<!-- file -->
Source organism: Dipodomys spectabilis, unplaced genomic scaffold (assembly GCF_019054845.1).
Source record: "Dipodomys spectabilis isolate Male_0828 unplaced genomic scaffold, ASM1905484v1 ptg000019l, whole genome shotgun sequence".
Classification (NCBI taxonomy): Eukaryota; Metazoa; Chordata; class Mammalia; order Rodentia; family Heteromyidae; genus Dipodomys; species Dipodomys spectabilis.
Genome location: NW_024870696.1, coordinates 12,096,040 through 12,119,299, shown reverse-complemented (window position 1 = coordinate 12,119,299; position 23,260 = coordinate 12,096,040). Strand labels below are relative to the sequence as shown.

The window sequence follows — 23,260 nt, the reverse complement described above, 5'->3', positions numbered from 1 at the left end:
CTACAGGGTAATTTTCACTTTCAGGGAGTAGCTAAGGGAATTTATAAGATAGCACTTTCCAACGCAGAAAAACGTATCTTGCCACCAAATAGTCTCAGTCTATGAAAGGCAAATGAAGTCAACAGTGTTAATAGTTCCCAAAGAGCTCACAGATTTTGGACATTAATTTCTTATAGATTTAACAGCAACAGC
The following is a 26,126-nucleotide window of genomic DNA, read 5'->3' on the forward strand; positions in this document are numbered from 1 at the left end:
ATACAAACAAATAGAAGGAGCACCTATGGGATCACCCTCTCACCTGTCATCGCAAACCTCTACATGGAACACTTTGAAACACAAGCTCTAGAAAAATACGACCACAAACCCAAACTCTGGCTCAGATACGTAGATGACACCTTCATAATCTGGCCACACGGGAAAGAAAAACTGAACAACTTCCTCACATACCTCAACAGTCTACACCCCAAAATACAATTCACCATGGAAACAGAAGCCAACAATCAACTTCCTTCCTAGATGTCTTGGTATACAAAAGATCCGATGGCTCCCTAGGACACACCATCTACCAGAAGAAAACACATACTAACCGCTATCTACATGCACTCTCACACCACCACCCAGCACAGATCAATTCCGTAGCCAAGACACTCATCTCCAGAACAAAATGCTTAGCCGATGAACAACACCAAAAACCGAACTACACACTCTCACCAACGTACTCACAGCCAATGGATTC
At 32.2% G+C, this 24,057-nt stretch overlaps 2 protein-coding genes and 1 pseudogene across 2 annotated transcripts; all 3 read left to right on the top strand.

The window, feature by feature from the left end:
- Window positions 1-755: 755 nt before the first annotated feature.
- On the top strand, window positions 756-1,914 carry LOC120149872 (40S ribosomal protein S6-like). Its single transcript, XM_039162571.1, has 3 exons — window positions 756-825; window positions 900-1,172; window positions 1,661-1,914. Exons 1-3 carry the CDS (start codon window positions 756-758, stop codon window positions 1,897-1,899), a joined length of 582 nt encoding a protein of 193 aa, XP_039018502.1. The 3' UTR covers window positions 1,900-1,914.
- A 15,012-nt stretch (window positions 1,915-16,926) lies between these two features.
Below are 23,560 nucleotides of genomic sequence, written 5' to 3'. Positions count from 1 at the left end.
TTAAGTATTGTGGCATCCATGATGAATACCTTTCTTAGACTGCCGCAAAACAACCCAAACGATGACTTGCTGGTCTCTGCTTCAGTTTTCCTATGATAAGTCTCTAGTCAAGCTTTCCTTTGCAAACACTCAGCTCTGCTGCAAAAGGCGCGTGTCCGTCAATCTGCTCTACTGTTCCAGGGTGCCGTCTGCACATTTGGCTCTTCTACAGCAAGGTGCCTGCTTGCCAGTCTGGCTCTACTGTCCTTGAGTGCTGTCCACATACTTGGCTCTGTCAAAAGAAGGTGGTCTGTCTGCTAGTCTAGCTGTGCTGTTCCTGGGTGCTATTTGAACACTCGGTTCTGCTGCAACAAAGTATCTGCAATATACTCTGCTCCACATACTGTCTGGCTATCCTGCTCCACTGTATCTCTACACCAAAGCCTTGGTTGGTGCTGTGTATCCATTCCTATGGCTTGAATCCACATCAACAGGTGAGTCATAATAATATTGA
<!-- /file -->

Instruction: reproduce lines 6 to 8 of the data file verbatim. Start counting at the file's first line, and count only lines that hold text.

CTACAGGGTAATTTTCACTTTCAGGGAGTAGCTAAGGGAATTTATAAGATAGCACTTTCCAACGCAGAAAAACGTATCTTGCCACCAAATAGTCTCAGTCTATGAAAGGCAAATGAAGTCAACAGTGTTAATAGTTCCCAAAGAGCTCACAGATTTTGGACATTAATTTCTTATAGATTTAACAGCAACAGC
The following is a 26,126-nucleotide window of genomic DNA, read 5'->3' on the forward strand; positions in this document are numbered from 1 at the left end:
ATACAAACAAATAGAAGGAGCACCTATGGGATCACCCTCTCACCTGTCATCGCAAACCTCTACATGGAACACTTTGAAACACAAGCTCTAGAAAAATACGACCACAAACCCAAACTCTGGCTCAGATACGTAGATGACACCTTCATAATCTGGCCACACGGGAAAGAAAAACTGAACAACTTCCTCACATACCTCAACAGTCTACACCCCAAAATACAATTCACCATGGAAACAGAAGCCAACAATCAACTTCCTTCCTAGATGTCTTGGTATACAAAAGATCCGATGGCTCCCTAGGACACACCATCTACCAGAAGAAAACACATACTAACCGCTATCTACATGCACTCTCACACCACCACCCAGCACAGATCAATTCCGTAGCCAAGACACTCATCTCCAGAACAAAATGCTTAGCCGATGAACAACACCAAAAACCGAACTACACACTCTCACCAACGTACTCACAGCCAATGGATTC